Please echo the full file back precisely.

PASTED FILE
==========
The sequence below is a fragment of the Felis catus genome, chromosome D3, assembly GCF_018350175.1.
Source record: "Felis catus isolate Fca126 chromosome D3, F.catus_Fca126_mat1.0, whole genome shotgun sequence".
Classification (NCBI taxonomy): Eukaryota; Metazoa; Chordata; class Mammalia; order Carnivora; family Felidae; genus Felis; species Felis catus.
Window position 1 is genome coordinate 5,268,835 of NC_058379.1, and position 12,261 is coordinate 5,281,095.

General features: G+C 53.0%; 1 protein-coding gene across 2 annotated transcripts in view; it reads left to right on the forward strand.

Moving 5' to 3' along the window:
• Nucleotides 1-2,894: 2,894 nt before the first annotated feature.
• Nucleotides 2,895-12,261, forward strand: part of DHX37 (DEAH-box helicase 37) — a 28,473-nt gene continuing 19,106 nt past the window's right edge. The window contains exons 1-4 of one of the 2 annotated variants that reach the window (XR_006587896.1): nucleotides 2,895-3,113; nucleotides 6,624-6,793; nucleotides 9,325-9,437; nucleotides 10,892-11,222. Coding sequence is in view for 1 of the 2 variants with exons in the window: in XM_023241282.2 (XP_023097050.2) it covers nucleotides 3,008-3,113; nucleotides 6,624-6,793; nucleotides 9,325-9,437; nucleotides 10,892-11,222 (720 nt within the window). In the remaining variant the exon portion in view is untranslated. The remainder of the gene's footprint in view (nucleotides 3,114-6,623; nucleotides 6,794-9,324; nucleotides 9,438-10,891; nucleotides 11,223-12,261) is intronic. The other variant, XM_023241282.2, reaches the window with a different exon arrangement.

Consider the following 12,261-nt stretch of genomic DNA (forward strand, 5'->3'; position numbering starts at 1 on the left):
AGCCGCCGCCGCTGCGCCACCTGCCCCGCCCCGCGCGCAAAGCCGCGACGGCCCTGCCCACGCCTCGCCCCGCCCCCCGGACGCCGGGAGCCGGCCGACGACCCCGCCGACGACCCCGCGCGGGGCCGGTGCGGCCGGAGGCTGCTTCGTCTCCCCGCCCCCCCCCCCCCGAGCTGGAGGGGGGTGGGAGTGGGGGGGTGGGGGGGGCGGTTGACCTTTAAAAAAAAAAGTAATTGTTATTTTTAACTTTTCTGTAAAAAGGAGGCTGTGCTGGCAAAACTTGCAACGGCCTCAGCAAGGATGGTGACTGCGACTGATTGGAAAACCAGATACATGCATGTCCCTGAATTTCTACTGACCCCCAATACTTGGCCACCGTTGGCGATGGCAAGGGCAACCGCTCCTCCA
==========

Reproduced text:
The sequence below is a fragment of the Felis catus genome, chromosome D3, assembly GCF_018350175.1.
Source record: "Felis catus isolate Fca126 chromosome D3, F.catus_Fca126_mat1.0, whole genome shotgun sequence".
Classification (NCBI taxonomy): Eukaryota; Metazoa; Chordata; class Mammalia; order Carnivora; family Felidae; genus Felis; species Felis catus.
Window position 1 is genome coordinate 5,268,835 of NC_058379.1, and position 12,261 is coordinate 5,281,095.

General features: G+C 53.0%; 1 protein-coding gene across 2 annotated transcripts in view; it reads left to right on the forward strand.

Moving 5' to 3' along the window:
• Nucleotides 1-2,894: 2,894 nt before the first annotated feature.
• Nucleotides 2,895-12,261, forward strand: part of DHX37 (DEAH-box helicase 37) — a 28,473-nt gene continuing 19,106 nt past the window's right edge. The window contains exons 1-4 of one of the 2 annotated variants that reach the window (XR_006587896.1): nucleotides 2,895-3,113; nucleotides 6,624-6,793; nucleotides 9,325-9,437; nucleotides 10,892-11,222. Coding sequence is in view for 1 of the 2 variants with exons in the window: in XM_023241282.2 (XP_023097050.2) it covers nucleotides 3,008-3,113; nucleotides 6,624-6,793; nucleotides 9,325-9,437; nucleotides 10,892-11,222 (720 nt within the window). In the remaining variant the exon portion in view is untranslated. The remainder of the gene's footprint in view (nucleotides 3,114-6,623; nucleotides 6,794-9,324; nucleotides 9,438-10,891; nucleotides 11,223-12,261) is intronic. The other variant, XM_023241282.2, reaches the window with a different exon arrangement.

Consider the following 12,261-nt stretch of genomic DNA (forward strand, 5'->3'; position numbering starts at 1 on the left):
AGCCGCCGCCGCTGCGCCACCTGCCCCGCCCCGCGCGCAAAGCCGCGACGGCCCTGCCCACGCCTCGCCCCGCCCCCCGGACGCCGGGAGCCGGCCGACGACCCCGCCGACGACCCCGCGCGGGGCCGGTGCGGCCGGAGGCTGCTTCGTCTCCCCGCCCCCCCCCCCCCGAGCTGGAGGGGGGTGGGAGTGGGGGGGTGGGGGGGGCGGTTGACCTTTAAAAAAAAAAGTAATTGTTATTTTTAACTTTTCTGTAAAAAGGAGGCTGTGCTGGCAAAACTTGCAACGGCCTCAGCAAGGATGGTGACTGCGACTGATTGGAAAACCAGATACATGCATGTCCCTGAATTTCTACTGACCCCCAATACTTGGCCACCGTTGGCGATGGCAAGGGCAACCGCTCCTCCA